• SoundStage! Shorts - New Technologies in MartinLogan's Masterpiece Series
  • SoundStage! Shorts - Dynaudio/Volkswagen Car Audio (December 2016)
  • SoundStage! InSight - Gryphon Philosophy and the Kodo and Mojo S Speakers (January 2017)
  • SoundStage! Shorts -- What's a Tonmeister? (November 2016)
  • SoundStage! InSight - AxiomAir N3 Wireless Speaker System (December 2016)
  • SoundStage! InSight - Bang & Olufsen BeoLab 90 (November 2016)
  • SoundStage! Shorts - Gryphon Diablo 120 Integrated Amplifier (October 2016)
  • SoundStage! InSight - Dynaudio History and Driver Technology (October 2016)
  • SoundStage! Shorts - The Story How Gryphon Began (September 2016)
  • SoundStage! InSight - Devialet History, ADH Technology, and Expert 1000 Pro (September 2016)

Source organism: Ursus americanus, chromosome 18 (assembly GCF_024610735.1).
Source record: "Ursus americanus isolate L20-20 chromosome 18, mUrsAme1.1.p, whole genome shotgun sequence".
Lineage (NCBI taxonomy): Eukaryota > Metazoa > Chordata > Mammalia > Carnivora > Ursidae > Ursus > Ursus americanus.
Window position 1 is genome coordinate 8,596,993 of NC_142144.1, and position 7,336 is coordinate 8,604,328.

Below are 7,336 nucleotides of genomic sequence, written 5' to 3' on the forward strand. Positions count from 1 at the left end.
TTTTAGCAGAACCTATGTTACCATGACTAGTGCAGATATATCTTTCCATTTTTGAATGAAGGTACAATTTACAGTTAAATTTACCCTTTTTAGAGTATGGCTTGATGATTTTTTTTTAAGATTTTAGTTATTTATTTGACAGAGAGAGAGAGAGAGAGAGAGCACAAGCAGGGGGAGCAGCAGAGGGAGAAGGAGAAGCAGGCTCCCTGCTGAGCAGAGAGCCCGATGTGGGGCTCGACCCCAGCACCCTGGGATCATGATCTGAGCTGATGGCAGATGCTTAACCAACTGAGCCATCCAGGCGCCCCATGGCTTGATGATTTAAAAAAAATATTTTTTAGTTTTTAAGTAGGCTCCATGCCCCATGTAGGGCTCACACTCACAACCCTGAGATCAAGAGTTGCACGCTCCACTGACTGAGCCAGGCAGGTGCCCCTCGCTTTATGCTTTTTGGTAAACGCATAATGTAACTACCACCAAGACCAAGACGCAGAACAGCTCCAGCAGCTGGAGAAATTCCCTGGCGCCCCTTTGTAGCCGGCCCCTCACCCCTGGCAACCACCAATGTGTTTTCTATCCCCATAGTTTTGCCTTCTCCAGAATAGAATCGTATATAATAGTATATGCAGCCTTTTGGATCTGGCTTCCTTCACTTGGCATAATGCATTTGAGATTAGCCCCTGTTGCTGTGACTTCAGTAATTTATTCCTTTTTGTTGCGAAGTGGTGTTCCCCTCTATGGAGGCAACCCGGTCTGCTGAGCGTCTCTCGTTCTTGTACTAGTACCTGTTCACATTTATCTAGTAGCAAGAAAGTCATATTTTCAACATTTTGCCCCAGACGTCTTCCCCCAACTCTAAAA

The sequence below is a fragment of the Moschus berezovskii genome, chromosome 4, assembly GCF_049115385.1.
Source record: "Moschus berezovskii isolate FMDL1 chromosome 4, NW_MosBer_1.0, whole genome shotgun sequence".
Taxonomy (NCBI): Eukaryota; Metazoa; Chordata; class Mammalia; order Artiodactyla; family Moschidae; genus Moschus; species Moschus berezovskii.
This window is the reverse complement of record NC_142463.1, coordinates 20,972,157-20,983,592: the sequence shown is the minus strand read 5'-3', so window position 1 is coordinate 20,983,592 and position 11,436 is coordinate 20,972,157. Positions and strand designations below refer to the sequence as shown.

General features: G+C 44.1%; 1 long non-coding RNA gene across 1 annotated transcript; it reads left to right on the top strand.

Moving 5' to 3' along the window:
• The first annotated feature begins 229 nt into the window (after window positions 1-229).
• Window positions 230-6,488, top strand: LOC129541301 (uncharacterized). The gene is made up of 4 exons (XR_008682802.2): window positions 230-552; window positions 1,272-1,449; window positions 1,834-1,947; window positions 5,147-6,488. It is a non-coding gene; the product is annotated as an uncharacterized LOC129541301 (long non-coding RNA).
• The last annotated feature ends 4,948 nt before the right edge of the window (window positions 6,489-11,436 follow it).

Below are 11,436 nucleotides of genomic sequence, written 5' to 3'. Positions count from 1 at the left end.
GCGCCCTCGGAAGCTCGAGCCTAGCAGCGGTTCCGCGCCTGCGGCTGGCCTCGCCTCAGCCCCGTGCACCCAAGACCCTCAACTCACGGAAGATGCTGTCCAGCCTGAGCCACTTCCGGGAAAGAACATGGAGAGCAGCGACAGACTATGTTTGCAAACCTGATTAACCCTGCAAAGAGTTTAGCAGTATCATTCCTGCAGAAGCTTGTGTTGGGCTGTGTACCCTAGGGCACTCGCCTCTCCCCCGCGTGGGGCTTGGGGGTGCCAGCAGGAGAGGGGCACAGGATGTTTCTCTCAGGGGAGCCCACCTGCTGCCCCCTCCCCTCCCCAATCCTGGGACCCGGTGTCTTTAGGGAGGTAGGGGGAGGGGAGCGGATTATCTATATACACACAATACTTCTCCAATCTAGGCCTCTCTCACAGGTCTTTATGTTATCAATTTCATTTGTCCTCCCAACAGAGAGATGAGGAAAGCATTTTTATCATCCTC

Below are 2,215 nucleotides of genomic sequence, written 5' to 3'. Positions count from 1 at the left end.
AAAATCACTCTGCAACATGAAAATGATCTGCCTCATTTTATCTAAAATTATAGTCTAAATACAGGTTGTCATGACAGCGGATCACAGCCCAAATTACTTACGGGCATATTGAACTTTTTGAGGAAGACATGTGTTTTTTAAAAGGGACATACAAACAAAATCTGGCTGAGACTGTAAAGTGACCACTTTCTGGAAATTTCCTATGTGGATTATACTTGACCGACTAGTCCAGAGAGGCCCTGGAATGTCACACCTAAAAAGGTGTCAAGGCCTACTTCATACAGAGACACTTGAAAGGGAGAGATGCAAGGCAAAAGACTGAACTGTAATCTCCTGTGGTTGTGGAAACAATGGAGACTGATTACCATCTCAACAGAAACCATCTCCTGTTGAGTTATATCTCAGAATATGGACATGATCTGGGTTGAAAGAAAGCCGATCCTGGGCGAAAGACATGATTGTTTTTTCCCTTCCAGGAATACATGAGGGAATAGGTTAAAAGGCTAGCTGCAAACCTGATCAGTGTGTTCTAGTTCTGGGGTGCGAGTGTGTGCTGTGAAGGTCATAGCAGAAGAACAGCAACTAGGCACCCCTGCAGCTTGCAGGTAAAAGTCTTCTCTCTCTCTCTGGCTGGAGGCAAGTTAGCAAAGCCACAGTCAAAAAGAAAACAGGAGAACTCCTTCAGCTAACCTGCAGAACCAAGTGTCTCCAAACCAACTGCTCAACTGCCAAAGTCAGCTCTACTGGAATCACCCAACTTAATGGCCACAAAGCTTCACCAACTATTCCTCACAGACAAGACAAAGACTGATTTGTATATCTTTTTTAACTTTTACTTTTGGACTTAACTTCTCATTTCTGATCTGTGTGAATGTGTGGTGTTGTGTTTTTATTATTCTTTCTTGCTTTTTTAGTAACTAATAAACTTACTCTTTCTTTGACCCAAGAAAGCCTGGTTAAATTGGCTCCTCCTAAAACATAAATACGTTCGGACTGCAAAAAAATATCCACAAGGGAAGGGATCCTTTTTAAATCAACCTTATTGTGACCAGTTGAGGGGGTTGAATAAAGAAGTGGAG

• SoundStage! Shorts - Devialet's Phantom Loudspeakers (August 2016)
  • SoundStage! InSight - McIntosh Home Theater and Streaming Audio (July 2016)
  • SoundStage! Shorts - McIntosh MC275 Stereo Amplifier (June 2016)
  • SoundStage! InSight - McIntosh History and Autoformer Technology (June 2016)

201007_footstepsEach of the discs highlighted in this month's "Select Sounds" weaves melodious chords of intrigue, mystery, and magic. Spanning the globe from African deserts to smoky cabarets and including French Acadian and gypsy caravan cultures, these albums are united by a nomadic spirit and rhythms that find roots in the universal language of music.